No matter the income, location or language proficiency, there are useful strategies to apply right where you are. Change the lens from which you view your resources. Food in the fridge? Mayonnaise, ketchup, jelly, eggs, milk… all useful to you and at your disposal. Furniture in the home? Couches, beds, curtains, rugs, forks, spoons, cups, rubber bands, even….all useful.

25% or less STRATEGY TIME: You might be failing your child. Don’t worry too much, though. It’s not the end of the world, because you can turn it all around and champion your child’s success at home and in school. Begin your journey by talking to your child’s teacher and asking for simple tips and strategies that you can use at home. The more questions you ask, the more information you’ll receive. Don’t hesitate to ask for clarification if you don’t understand any jargon or language familiar primarily between other professionals. Ask for tips and strategies to help you effectively support learning at home.

The most important thing that you can do to support your child’s achievement is to model the behaviors and attitudes that are reinforced and encouraged by the educators at school.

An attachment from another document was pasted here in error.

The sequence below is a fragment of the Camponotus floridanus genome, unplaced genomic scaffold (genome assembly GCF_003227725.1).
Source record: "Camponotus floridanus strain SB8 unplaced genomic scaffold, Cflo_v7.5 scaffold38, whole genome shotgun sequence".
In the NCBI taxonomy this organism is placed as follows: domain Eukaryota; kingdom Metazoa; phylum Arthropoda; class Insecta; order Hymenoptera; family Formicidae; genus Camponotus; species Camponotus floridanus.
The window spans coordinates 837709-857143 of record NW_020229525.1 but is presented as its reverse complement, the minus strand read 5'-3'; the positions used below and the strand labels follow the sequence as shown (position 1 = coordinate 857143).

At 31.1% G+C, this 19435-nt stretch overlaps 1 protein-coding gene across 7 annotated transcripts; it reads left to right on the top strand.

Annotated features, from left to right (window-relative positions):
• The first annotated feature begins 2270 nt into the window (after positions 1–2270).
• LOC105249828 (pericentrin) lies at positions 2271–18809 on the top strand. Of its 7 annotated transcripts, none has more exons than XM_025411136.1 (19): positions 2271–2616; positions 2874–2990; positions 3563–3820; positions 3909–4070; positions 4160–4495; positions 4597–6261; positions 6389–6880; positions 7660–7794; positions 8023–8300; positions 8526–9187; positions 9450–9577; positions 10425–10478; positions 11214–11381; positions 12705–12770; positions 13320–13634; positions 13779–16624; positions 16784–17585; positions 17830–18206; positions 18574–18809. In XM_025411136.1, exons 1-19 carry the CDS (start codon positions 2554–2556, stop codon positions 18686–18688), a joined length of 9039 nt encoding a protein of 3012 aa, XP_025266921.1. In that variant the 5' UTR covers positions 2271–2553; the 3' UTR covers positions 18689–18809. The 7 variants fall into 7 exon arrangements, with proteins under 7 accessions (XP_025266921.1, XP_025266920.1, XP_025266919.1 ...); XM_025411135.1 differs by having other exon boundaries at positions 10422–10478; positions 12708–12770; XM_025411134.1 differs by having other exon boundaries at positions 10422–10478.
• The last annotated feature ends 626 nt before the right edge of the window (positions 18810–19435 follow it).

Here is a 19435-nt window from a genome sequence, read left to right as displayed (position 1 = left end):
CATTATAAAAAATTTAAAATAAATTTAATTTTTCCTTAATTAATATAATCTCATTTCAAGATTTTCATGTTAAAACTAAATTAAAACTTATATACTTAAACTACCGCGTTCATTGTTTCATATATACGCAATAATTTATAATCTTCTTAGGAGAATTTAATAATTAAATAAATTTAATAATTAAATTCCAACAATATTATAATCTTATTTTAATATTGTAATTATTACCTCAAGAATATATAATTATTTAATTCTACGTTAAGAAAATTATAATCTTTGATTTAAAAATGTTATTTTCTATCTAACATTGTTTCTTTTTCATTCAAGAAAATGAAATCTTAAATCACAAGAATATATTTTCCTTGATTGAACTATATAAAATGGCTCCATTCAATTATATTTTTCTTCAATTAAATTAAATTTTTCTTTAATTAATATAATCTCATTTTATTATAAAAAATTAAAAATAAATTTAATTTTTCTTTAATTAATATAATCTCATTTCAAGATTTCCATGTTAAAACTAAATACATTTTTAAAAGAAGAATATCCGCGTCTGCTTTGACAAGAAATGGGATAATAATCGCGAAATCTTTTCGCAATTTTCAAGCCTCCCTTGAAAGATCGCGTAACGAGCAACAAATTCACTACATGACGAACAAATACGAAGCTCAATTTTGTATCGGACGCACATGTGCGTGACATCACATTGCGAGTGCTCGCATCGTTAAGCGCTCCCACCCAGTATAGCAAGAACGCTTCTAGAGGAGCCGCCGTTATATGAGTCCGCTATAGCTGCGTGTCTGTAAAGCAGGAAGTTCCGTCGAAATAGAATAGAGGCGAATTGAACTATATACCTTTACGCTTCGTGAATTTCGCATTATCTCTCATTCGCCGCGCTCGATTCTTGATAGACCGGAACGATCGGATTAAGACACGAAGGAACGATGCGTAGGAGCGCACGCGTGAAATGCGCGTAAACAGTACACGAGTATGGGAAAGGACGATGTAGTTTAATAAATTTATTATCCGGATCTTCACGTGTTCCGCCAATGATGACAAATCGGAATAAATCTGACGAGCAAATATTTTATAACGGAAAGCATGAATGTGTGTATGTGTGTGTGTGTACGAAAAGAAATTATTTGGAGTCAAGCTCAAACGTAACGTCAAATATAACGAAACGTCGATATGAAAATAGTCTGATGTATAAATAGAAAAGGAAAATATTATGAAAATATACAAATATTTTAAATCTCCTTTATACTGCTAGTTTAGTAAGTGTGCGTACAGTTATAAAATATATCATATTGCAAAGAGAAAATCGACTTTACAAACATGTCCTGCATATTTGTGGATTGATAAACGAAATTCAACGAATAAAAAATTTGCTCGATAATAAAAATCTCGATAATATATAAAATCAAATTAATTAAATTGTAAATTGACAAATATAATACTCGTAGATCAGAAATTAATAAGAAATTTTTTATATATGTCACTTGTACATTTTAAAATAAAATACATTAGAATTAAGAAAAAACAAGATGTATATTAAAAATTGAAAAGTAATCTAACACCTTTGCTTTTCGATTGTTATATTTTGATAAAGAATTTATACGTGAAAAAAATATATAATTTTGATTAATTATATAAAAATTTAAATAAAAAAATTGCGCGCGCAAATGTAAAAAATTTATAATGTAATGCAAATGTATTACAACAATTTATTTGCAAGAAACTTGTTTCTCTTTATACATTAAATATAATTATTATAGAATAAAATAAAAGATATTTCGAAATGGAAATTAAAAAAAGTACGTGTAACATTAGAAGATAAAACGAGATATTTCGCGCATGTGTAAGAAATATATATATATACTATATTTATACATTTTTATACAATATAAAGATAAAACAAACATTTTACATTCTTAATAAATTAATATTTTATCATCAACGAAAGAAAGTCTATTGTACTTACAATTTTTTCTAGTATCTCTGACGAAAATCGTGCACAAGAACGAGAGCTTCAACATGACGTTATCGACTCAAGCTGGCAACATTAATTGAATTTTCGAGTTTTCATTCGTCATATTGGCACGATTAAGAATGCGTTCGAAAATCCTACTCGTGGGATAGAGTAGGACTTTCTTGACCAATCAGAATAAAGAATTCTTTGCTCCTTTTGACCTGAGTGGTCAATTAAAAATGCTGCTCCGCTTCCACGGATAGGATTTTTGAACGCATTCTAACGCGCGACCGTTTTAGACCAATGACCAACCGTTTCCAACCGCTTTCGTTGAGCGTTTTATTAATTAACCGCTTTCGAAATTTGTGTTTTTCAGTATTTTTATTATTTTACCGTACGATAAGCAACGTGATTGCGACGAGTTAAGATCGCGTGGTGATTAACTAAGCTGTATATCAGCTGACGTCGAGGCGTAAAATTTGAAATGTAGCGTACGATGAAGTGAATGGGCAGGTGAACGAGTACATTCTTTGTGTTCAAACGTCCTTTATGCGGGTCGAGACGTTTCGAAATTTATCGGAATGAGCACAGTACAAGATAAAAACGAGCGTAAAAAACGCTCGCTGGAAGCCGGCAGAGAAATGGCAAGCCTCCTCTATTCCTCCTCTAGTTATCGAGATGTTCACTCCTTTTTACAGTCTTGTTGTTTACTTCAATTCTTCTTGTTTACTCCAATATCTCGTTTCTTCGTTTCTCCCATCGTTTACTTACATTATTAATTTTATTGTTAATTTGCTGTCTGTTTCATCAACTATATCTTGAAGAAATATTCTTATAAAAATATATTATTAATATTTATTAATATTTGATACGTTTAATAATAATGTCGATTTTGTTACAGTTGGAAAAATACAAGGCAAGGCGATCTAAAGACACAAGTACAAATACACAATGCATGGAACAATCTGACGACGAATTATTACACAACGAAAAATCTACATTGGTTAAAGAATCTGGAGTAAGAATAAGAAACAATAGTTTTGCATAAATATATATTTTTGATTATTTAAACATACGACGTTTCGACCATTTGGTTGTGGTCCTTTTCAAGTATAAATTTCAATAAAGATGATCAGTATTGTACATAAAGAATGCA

The more parents know, and are equipped with enhanced tools and skills to help their child at home, the more teachers are able to maximize learning progress of your child at school. Teachers help you; you help teachers and everyone helps your child learn and grow. It’s a Win-Win!

Stop guessing or wondering what your child does in school, and begin communicating with teachers to find your answers. Also, ask what you can do at home to support the learning success of your child.

Make it your business to express your interests, concerns and let everyone know that you are involved as a steadfast advocate for your child.